Female backers of Aceh's rebels now battle to rebuild lives
Ex-combatants and activists in the Indonesian province face discrimination, and most have received very little aid.
With her payments book and bundle of patterned sarongs, blouses, and head scarves, Juayriah bin Abdurani is rural Aceh's equivalent of the Avon Lady. Every week, she hops on a motorbike and makes the rounds of nearby villages to show off her wares and collect payments from her customers, who are happy to pay a dollar a week for a new dress.Skip to next paragraph
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It's a departure for Juayriah – she goes by her first name – who used to farm chilies beside her family home. That was her day job: At night, she gave food and shelter to rebels fighting Indonesian troops for control of Aceh Province. In April 2005, she was arrested, beaten, and jailed for her part in the independence movement, known as GAM. Four months later, after a peace deal, she was released.
Now, she's trying to start over. "This business is like beginning a new life for me," she says. "I wanted to do something new, not just growing chilies."
Women like Juayriah are the hidden face of an armed struggle that tore Aceh apart during three decades. As the male-dominated rebel movement lays claim to the economic spoils of peace, female ex-combatants, activists, and widows are trying to rebuild lives and find a political voice. Today's struggle is against discrimination and hardship as well as lingering mental scars.
"Without women, GAM is nothing. During the conflict, the women fed the men, and they hid them," says Liza Fitri, an activist in the Aceh Women's League, an advocacy network created last year. "Women were also combatants and were trained to fight. There's been almost no assistance to women since the [peace accord]. So now we want to see how women are treated in the future. We want women active in politics."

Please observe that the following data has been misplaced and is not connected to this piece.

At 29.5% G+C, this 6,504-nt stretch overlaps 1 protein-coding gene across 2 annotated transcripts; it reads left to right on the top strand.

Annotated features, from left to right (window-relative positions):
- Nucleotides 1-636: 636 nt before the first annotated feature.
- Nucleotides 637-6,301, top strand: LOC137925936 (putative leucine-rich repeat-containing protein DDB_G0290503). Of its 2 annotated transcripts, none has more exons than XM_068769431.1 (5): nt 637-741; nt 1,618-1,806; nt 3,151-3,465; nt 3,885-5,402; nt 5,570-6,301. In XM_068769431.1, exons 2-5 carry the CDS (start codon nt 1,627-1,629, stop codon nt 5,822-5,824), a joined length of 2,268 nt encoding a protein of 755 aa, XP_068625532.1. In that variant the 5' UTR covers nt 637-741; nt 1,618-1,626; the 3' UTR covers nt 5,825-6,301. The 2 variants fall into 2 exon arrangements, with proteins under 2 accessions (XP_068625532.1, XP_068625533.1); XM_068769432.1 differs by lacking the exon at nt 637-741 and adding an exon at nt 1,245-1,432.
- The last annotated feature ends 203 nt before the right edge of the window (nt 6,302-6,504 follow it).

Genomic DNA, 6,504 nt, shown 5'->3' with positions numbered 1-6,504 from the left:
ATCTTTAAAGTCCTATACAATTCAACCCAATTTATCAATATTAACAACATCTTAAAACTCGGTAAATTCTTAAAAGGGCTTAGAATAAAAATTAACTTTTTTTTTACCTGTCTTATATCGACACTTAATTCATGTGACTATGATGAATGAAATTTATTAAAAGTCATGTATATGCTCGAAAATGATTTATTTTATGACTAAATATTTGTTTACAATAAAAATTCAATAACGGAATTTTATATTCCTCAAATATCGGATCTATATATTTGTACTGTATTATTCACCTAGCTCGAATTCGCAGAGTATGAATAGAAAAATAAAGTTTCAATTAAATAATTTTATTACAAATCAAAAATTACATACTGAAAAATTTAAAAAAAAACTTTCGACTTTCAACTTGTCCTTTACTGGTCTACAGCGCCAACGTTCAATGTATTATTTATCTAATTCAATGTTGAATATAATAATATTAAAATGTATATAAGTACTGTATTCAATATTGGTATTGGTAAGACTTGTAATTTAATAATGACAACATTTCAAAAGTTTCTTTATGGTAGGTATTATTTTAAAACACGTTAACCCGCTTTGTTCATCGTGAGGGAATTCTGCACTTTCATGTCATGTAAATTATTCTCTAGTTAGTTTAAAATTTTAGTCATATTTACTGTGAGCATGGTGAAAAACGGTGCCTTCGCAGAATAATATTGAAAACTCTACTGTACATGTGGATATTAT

Under the 2005 accord between GAM and the Indonesian government, 3,000 rebels surrendered their weapons in return for amnesties, a drawdown of Indonesian troops, and a sweetened autonomy package for their resource-rich province on the northern tip of Sumatra Island. The province bore the brunt of the catastrophic 2004 tsunami, an event that spurred the pace of the peace talks. The accord also saw the release of more than 2,000 political prisoners – including Juayriah, who was charged but not convicted of sedition.
Helping rebels return to society and find long-term jobs has become one of the toughest challenges in the peace process. That process passed a crucial landmark in December with the largely trouble-free election of Irwandi Yusuf, a GAM member, as provincial governor. His three-year term starts next month.
But internal wrangling over millions of dollars in government aid earmarked for reintegration has slowed the disbursement of funds, leaving many ex-fighters out of pocket and out of work. Another handicap is that GAM's ranks of combatants is several times greater than the 3,000 stated in the peace deal, splitting available money. Analysts say the lowball figure was agreed on by both sides for political reasons.
For female ex-combatants, who were known within GAM as "Inong Balee," the Acehnese word for widows, this has led to frustrations, as most have received only a trickle of aid. Activists say discrimination in Aceh's conservative Islamic society makes it harder for them to rebuild their lives.